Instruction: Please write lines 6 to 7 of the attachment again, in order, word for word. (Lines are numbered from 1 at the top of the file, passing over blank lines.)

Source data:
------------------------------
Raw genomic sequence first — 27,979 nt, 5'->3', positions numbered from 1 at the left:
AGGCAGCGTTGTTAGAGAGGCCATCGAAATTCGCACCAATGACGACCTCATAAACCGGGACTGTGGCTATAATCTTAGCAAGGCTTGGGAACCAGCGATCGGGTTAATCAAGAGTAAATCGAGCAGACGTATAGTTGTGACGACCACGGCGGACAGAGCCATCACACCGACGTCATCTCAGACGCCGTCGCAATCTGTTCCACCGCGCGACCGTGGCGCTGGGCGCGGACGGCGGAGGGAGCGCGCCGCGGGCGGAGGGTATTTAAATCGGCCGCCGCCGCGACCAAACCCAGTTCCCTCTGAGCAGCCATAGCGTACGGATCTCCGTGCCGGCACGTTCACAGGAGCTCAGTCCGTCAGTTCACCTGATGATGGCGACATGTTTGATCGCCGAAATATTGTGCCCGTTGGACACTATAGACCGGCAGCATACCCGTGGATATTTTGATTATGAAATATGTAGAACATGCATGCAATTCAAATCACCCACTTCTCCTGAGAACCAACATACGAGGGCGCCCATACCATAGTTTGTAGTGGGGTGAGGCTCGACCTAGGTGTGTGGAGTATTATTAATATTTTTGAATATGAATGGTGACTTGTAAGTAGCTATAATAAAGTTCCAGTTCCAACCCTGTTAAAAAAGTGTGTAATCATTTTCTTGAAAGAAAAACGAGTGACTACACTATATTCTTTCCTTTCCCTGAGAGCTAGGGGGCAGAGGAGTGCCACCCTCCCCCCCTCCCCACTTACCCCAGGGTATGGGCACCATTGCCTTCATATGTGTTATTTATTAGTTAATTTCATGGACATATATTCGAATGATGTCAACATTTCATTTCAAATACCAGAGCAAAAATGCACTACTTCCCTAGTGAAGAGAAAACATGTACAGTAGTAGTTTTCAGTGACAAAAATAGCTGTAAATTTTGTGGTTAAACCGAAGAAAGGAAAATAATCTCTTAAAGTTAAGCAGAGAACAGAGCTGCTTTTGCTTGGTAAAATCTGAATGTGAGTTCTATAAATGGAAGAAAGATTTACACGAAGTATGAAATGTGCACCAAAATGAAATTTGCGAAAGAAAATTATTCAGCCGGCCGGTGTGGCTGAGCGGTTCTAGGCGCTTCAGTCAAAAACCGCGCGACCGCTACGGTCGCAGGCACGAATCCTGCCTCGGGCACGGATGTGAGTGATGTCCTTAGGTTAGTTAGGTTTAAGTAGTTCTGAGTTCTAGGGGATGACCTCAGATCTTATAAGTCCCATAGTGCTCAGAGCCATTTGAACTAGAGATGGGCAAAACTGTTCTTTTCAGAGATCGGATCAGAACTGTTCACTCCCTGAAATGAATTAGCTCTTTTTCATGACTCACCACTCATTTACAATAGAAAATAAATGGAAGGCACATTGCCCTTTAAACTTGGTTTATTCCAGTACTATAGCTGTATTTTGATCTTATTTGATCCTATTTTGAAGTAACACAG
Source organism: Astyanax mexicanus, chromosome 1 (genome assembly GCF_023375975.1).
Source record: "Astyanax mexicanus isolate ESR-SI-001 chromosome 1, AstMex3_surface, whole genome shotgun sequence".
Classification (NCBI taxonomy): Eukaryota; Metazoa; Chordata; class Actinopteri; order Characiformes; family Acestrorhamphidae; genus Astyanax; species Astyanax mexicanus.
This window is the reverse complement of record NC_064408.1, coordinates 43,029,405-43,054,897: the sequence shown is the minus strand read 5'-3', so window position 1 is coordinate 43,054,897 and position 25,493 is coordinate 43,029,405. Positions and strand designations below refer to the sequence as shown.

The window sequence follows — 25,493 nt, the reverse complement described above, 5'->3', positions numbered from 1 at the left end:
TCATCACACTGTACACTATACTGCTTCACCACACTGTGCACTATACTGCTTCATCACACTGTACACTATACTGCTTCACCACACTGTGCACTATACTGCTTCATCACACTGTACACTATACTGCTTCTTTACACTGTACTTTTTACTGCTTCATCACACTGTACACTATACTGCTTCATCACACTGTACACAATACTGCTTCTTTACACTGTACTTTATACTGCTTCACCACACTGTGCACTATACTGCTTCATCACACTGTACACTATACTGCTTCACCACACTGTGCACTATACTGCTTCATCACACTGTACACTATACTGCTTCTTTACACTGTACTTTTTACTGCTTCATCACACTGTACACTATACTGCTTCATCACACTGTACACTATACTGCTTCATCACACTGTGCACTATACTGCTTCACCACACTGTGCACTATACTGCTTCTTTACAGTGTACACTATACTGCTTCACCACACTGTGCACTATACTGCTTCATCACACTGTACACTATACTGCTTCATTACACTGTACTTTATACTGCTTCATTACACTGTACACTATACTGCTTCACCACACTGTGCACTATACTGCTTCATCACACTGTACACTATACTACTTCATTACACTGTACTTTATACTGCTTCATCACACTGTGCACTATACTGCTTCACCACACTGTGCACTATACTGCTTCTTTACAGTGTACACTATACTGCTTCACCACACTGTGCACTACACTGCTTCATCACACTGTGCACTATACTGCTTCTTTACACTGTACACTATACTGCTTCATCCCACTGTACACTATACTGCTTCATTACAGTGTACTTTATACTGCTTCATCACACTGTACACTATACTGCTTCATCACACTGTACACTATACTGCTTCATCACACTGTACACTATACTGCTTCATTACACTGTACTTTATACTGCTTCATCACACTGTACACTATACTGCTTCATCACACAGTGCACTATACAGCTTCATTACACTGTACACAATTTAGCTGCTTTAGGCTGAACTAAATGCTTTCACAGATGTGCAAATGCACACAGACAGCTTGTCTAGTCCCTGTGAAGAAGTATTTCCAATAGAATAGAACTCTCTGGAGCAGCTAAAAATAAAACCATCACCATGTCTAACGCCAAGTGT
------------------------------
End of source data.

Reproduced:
This window is the reverse complement of record NC_064408.1, coordinates 43,029,405-43,054,897: the sequence shown is the minus strand read 5'-3', so window position 1 is coordinate 43,054,897 and position 25,493 is coordinate 43,029,405. Positions and strand designations below refer to the sequence as shown.

The window sequence follows — 25,493 nt, the reverse complement described above, 5'->3', positions numbered from 1 at the left end: